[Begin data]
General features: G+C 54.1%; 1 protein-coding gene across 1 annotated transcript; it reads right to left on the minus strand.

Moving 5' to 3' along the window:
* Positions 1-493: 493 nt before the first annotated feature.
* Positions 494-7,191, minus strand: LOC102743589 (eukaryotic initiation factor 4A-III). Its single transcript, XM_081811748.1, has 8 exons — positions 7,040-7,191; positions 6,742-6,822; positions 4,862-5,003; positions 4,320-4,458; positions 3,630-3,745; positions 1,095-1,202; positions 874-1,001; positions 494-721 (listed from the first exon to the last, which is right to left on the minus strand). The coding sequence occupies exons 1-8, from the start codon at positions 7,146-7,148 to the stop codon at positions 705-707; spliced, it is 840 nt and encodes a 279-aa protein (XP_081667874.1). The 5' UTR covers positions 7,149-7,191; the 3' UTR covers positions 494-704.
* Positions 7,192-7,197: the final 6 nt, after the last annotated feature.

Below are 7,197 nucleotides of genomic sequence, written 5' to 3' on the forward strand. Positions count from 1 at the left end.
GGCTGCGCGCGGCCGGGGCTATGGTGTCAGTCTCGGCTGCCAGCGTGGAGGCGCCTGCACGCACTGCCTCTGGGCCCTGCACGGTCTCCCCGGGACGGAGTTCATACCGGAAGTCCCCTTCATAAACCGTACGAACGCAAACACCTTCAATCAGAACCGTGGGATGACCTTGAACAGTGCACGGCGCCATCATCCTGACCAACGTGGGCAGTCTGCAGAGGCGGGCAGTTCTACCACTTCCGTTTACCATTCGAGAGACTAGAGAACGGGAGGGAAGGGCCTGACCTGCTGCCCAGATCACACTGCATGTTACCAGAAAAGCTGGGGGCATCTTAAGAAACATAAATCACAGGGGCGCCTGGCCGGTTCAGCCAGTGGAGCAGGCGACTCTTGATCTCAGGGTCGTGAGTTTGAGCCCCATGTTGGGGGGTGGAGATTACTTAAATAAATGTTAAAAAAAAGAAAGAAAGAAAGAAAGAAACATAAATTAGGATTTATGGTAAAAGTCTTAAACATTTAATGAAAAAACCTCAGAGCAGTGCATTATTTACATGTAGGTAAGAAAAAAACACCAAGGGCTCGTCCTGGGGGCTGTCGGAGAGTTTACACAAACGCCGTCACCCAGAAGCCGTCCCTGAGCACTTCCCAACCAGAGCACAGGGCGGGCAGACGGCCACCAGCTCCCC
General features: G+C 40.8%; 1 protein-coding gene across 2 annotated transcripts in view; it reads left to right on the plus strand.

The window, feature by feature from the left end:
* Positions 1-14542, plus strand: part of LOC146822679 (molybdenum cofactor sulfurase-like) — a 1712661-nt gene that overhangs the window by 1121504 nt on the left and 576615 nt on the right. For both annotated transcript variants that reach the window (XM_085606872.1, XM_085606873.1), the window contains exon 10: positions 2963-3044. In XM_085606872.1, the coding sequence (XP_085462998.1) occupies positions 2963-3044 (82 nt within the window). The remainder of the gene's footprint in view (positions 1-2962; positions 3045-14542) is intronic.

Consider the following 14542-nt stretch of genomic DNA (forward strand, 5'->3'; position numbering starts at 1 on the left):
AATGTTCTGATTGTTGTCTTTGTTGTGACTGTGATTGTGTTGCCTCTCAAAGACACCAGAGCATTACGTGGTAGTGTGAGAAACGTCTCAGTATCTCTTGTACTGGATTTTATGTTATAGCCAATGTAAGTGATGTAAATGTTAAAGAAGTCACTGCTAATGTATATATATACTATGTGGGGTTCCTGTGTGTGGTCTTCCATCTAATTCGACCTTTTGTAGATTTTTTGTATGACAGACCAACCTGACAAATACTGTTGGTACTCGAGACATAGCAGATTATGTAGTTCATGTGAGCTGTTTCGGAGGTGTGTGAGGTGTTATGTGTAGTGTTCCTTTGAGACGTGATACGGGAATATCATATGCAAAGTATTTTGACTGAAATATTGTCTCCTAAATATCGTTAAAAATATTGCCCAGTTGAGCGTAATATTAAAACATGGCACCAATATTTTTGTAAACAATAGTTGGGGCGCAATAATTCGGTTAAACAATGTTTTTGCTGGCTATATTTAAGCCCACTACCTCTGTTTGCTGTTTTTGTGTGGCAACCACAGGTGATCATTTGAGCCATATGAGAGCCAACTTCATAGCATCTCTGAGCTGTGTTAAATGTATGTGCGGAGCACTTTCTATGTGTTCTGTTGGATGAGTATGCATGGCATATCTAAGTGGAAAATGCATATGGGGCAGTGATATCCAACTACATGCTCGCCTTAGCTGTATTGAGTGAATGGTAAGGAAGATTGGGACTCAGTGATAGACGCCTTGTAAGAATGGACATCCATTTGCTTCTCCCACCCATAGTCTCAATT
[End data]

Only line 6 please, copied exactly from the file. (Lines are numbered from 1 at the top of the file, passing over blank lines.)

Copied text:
Below are 7,197 nucleotides of genomic sequence, written 5' to 3' on the forward strand. Positions count from 1 at the left end.